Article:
Afterpay Creates Incentives For Users To Pay On Time

Payments company Afterpay, which works in the buy now, pay later (BNPL) space, is rolling out a new feature called Pulse to help reward those who make payments on time, a press release says.

The release says the new program is meant to incentivize those who make payments on time and “choose to spend responsibly,” praising young people in the millennial and Gen-Z population who have made the choice to use debit cards and pay on time, “yet their responsible decision of spending their own money is not rewarded.”

Thus, Pulse will offer no payment up front on eligible purchases, interest-free installment payments from participating retailers like Sephora, Macy’s and West Elm and more, more flexibility in payments for members, and access to exclusive discounts, promotions and new product launches from Afterpay, according to the release.

Pulse purports to give new benefits to the younger customers like millennials and Gen-Z, who the release calls “the most valuable.” Afterpay co-founder and chief executive Nick Molnar said the idea was to cater more to those who don’t practice over-spending.

“Until today, loyalty programs across our industry have encouraged excessive spending, leaving no options for those shoppers who want to spend responsibly and avoid expensive fees and extended debt,” he said, according to the release. “We built Pulse to fulfill a need and offer a program in which both consumers and retailers benefit. This approach is fundamental to our mission and values as a company to encourage financial wellness and power an economy where everyone wins.”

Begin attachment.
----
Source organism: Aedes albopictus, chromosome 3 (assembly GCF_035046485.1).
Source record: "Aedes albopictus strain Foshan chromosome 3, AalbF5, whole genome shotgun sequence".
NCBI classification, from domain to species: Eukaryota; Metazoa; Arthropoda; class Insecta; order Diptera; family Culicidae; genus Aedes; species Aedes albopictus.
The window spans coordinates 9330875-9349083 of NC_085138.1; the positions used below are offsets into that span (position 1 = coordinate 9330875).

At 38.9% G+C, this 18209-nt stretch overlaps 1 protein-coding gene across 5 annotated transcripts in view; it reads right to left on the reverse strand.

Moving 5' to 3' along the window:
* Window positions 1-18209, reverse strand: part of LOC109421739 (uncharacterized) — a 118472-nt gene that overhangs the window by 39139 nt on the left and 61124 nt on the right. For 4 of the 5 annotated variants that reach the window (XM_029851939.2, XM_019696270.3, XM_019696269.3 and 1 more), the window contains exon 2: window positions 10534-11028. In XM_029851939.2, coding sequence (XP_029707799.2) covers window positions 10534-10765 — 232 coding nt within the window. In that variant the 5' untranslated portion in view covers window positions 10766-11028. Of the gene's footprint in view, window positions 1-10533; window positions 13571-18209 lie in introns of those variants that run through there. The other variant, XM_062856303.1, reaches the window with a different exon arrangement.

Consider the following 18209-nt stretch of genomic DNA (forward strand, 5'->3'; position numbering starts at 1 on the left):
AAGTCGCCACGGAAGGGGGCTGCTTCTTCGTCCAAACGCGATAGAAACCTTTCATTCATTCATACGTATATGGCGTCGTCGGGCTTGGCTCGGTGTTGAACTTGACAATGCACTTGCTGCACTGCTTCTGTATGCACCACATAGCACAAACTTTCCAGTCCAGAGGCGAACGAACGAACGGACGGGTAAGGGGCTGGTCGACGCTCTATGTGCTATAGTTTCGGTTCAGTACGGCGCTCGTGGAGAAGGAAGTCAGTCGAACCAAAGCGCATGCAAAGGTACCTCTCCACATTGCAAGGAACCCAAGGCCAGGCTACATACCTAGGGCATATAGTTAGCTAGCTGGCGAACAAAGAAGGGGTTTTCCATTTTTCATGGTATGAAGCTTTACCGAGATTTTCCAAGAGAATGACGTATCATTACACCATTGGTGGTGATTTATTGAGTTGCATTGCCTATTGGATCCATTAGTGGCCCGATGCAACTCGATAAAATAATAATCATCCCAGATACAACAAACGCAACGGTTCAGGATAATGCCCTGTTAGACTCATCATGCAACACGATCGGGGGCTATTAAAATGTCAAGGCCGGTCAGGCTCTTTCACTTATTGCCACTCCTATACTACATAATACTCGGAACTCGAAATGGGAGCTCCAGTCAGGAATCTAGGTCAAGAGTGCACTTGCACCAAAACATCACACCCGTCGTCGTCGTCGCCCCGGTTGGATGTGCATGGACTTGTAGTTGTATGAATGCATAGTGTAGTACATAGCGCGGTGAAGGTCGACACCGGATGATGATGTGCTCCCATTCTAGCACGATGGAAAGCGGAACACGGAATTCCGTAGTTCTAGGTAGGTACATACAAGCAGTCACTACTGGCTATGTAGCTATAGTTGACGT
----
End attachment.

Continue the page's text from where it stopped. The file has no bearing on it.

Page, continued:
Molnar told PYMNTS recently that the preference of younger people seemed to be trending toward digital or debit payments, and that the future would be geared towards meeting their needs of flexibility and control in spending.

Around 90 percent of Afterpay usage has been from customers using debit cards just this year so far. Also, SEC filings show a drop in users of credit cards as opposed to debit cards, the release notes, with Visa reporting less credit card use and U.S. credit card use dropping 21 percent year-over-year in May.